Density v can be described as a gravitational property; it is dened as mass per unit volume (Eq. 1), dm = v dV. The specic volume is dened as (Eq. 2), v= 1 . v (2) (1)

Densities of solid materials range from < 0.1 g/cm3 for light polymer foams to > 20 g/cm3 for the platinumgroup metals.

Figure 1: Typical engineering stressstrain behavior to fracture, point F. The tensile strength is indicated at point M. The circular insets represent the geometry of the deformed specimen at various points along the curve (Fig. 6.11, Callister).

2.2

F . A

Stress is dened as the force, F , per unit area, A (Eq. 3), = (3)

If the cross-sectional area over which the stress is distributed is the initial area (A 0 ), rather than the instantaneous area A which changes with deformation, the stress is called engineering stress, e = F . A0 (4)

Strain is dened, in one-dimensional deformation, as the relative change in a materials dimension when compared to its original length, L0 , (Eq. 5)

L

=

L0

dL L = ln . L L0

(5)

If the strain is approximated by (Eq. 6), L (6) L0 the strain is called engineering strain. The elastic modulus E is the slope of the stress (eld intensity) e

strain

(response variable) curve for an elastic or elastic-plastic material (Eq. 7)(Fig. 1), d = Ed . (7)

Figure 2: (a) The dependence of repulsive, attractive, and net force on interatomic separation for two isolated atoms. (b) The dependence of repulsive, attractive, and net potential energies on interatomic separation for two isolated atoms. (Fig. 2.8, Callister). Elastic moduli range from 100 N/m2 (< 200 psi) for soft vinyl plastics to > 0.6 1012 N/m2 (93 Mpsi) for tungsten carbide. On an atomic scale, macroscopic elastic strain is manifested as small changes in the interatomic spacing, and stretching of interatomic bonds. For covalently bonded materials the elastic modulus is therefore a measure of the resistance to bond stretching from the equilibrium separation r 0 . This modulus is proportional to the slope of the interatomic forceseparation curve (Fig. 2) at the equilibrium spacing, E dF dr .

r0

(8)

The smaller the radius of curvature in the bond energy well, i.e., the steeper the walls of the potential energy well, the larger is the amount of energy to displace atoms from their equilibrium positions; the higher is the elastic modulus. If measured in shear, the modulus is called the shear modulus G (Eq. 9), xy = Gxy , (9)

where xy is the shear stress (force in x direction, applied to an area with its normal in the y direction) and xy is the shear strain (dx/dy ). Tensile strength of an elastic (brittle) material is the stress at which fracture occurs in tension. Tensile strengths vary from about 7 104 N/m2 (10 psi) for soft foam rubbers to nearly 3.5 109 N/m2 (5 105 psi)

Figure 3: Relationships between hardness and tensile strength for steel, brass, and cast iron. (Fig. 6.19, Callister). for asbestos bers. Plastic deformation involves a permanent change in shape and always results in a nonlinear stress-strain curve. The stress at which yielding begins in plastic deformation is called the yield strength; the maximum engineering stress the material can sustain in tension is called the ultimate tensile strength (UTS), and the maximum strain at tensile fracture is called the elongation. The area under the stress-strain curve is a measure of toughnessmechanical energy absorbed per unit volume V (Eq. 10), W =V d . (10)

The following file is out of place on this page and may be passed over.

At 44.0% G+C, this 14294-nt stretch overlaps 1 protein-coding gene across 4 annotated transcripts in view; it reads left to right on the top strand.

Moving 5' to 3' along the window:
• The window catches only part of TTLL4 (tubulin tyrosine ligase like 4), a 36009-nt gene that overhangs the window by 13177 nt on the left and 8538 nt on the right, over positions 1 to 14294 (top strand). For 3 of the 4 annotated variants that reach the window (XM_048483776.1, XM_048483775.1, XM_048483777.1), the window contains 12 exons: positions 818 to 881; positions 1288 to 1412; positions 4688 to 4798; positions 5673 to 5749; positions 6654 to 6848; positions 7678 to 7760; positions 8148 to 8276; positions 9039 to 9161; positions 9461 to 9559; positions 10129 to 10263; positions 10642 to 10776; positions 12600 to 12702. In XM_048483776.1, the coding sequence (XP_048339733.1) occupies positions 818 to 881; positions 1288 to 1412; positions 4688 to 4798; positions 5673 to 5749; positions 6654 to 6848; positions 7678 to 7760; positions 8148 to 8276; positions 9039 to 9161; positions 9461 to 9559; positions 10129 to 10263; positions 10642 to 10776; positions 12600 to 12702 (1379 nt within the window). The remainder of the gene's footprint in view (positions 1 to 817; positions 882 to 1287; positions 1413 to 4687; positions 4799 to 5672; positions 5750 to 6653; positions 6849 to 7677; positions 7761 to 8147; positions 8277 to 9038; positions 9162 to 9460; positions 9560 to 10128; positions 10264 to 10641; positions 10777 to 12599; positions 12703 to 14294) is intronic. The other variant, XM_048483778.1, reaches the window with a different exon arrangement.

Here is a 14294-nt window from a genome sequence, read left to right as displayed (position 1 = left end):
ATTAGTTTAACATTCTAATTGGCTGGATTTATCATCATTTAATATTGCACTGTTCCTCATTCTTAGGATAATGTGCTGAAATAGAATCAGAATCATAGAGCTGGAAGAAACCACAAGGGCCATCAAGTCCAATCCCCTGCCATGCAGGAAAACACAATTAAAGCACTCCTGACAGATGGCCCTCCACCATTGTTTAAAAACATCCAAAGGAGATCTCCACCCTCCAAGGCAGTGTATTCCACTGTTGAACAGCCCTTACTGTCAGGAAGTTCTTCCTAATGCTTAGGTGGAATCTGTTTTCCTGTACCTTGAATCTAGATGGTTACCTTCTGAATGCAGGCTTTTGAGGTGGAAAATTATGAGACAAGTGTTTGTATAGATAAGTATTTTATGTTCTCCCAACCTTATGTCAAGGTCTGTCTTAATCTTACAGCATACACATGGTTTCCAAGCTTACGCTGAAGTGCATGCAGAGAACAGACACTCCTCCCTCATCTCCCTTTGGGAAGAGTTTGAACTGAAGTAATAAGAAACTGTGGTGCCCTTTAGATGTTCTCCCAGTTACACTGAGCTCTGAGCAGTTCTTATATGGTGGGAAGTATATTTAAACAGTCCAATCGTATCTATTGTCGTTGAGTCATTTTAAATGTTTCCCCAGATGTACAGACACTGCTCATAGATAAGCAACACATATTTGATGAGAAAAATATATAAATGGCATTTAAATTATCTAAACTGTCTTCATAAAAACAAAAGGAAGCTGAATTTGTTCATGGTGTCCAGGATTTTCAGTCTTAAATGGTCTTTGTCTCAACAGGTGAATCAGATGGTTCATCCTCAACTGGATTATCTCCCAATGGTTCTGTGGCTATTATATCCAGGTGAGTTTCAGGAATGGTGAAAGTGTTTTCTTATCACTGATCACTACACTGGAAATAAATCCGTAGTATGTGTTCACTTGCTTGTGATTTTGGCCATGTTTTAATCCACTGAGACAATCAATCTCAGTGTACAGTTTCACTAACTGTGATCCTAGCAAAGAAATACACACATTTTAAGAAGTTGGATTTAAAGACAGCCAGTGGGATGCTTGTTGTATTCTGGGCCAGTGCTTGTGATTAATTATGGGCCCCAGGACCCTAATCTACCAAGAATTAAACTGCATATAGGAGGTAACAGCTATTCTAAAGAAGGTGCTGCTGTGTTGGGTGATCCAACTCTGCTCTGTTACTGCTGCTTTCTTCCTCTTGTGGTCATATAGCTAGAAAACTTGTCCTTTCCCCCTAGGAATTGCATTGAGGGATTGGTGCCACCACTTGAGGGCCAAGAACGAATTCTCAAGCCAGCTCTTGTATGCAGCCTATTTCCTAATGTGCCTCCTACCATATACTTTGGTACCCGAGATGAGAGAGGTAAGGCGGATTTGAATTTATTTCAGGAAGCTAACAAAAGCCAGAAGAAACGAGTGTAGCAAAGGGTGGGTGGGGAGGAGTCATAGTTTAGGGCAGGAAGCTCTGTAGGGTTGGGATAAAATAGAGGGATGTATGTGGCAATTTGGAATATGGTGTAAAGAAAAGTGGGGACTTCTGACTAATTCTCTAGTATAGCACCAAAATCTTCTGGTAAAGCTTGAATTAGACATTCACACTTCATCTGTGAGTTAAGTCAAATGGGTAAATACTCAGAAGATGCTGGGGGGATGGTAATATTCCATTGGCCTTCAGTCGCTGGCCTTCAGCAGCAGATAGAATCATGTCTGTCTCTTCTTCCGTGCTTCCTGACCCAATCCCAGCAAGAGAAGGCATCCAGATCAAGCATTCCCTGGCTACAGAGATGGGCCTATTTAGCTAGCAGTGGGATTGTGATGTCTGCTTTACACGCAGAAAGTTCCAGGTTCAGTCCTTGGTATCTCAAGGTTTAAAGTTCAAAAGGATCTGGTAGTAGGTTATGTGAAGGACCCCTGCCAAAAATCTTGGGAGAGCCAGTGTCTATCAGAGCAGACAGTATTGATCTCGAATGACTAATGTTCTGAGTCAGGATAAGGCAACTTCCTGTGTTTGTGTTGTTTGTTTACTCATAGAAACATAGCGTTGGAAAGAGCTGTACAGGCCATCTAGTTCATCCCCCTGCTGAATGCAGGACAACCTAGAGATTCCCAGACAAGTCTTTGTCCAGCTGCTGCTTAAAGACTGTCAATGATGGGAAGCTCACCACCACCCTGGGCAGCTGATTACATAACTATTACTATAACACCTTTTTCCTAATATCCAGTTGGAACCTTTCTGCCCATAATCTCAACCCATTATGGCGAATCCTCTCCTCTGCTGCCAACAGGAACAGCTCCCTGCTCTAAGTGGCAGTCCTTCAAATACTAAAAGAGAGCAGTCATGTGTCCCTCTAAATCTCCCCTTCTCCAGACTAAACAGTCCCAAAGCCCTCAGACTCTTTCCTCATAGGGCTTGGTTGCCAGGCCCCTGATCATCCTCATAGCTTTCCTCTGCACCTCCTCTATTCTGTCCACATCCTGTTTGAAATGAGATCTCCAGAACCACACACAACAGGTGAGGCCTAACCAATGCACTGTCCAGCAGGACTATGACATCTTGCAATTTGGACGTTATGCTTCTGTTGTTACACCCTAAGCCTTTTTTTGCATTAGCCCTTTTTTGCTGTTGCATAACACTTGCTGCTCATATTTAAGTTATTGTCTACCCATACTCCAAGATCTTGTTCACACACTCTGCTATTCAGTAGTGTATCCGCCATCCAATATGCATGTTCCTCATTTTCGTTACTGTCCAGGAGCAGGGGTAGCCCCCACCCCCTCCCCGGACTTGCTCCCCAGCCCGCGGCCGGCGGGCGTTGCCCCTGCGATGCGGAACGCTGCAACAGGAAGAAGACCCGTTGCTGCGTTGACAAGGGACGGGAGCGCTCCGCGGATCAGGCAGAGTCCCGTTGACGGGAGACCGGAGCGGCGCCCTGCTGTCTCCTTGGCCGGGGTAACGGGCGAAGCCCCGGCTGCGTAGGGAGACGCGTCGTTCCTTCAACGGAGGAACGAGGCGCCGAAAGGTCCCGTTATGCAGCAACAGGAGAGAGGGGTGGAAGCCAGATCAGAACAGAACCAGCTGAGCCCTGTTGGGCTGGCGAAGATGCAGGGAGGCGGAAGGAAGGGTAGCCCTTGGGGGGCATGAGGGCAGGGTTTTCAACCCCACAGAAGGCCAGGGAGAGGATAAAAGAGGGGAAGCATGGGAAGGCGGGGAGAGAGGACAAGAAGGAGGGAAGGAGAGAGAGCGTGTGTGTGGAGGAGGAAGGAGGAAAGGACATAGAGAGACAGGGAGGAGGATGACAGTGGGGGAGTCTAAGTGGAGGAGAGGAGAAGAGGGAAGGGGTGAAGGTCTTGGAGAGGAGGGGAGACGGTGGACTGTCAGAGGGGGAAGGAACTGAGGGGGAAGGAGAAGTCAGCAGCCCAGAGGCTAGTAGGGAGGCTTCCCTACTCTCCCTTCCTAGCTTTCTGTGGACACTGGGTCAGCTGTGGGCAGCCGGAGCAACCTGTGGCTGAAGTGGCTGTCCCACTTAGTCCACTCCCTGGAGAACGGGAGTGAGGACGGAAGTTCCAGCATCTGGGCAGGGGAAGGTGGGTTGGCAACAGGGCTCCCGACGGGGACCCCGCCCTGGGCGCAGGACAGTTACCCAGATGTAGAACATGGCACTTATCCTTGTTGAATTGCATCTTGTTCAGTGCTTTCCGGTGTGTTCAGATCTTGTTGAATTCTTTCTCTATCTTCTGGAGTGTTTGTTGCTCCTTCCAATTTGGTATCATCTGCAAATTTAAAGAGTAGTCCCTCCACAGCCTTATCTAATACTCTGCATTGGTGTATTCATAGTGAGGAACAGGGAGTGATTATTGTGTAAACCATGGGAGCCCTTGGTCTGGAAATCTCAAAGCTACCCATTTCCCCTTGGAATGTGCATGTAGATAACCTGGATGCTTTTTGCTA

Yield strengths of ductile materials vary from about 4 106 N/m2 (600 psi) for soft polyethylene foam to about 2.5e 109 N/m2 (350,000 psi) for austempered steels. Tensile strengths range up to 2.5 3.5 106 N/m2 (4-500,000 psi) for austempered and highly cold-drawn steels. Elongations vary from less than 1% for highly cold-drawn steels to > 800% for polyethylene lm. Hardness is a measure of resistance to penetration or scratching. Hardness may be described with respect to a rank-ordering scheme (Mohs scale), by the stress calculated for a xed indenter and known load (Brinnel, Knoop, DPH), or by the depth of penetration for a xed indenter and a known load (Rockwell). Hardness of materials range from less than 20 kg/mm2 (KHN) for talc and soft plastics to 7000 kg/mm2 for diamond. Figure 3 shows the relationship between hardness and tensile strength. Hardness tests are usually non-

destructive and much quicker and easier to perform than tensile tests, which makes them valuable tools in quality control and non-destructive materials testing. A few other mechanical properties are piezocaloric coecient (change in heat transfer per unit mass with stress), stress-corrosion (the enhancement of corrosion rate with stress), and piezoelectricity (change in dielectric displacement with stress).

2.3

The specic heat capacity c can be described as the relationship between heat transfer per unit mass Q/m (response) and temperature change T (eld intensity), in dierential form (Eq. 11), dQ = cmdT. (11)

Specic heats of solids at room temperature range from about 0.13 kJ/kg-K for uranium, gold, and the platinum metals to about 2-2.5 kJ/kg-K for a number of polymers. The melting point is a specic temperature, measured most precisely by determining the temperature at which a structure-dependent property like density or specic heat varies the most with temperature when the material undergoes a solid-liquid phase transformation. Melting points range from below room temperature for some elastomers to about 3410o C for Tungsten. The area under a curve of specic heat vs. temperature up to the melting point yields the energy per unit mass to melt a given material. Thermal expansion can be described as the relationship between strain (response) and temperature change T (eld intensity). The coecient of linear thermal expansion L is then dened by (Eq. 12), d = L dT. (12)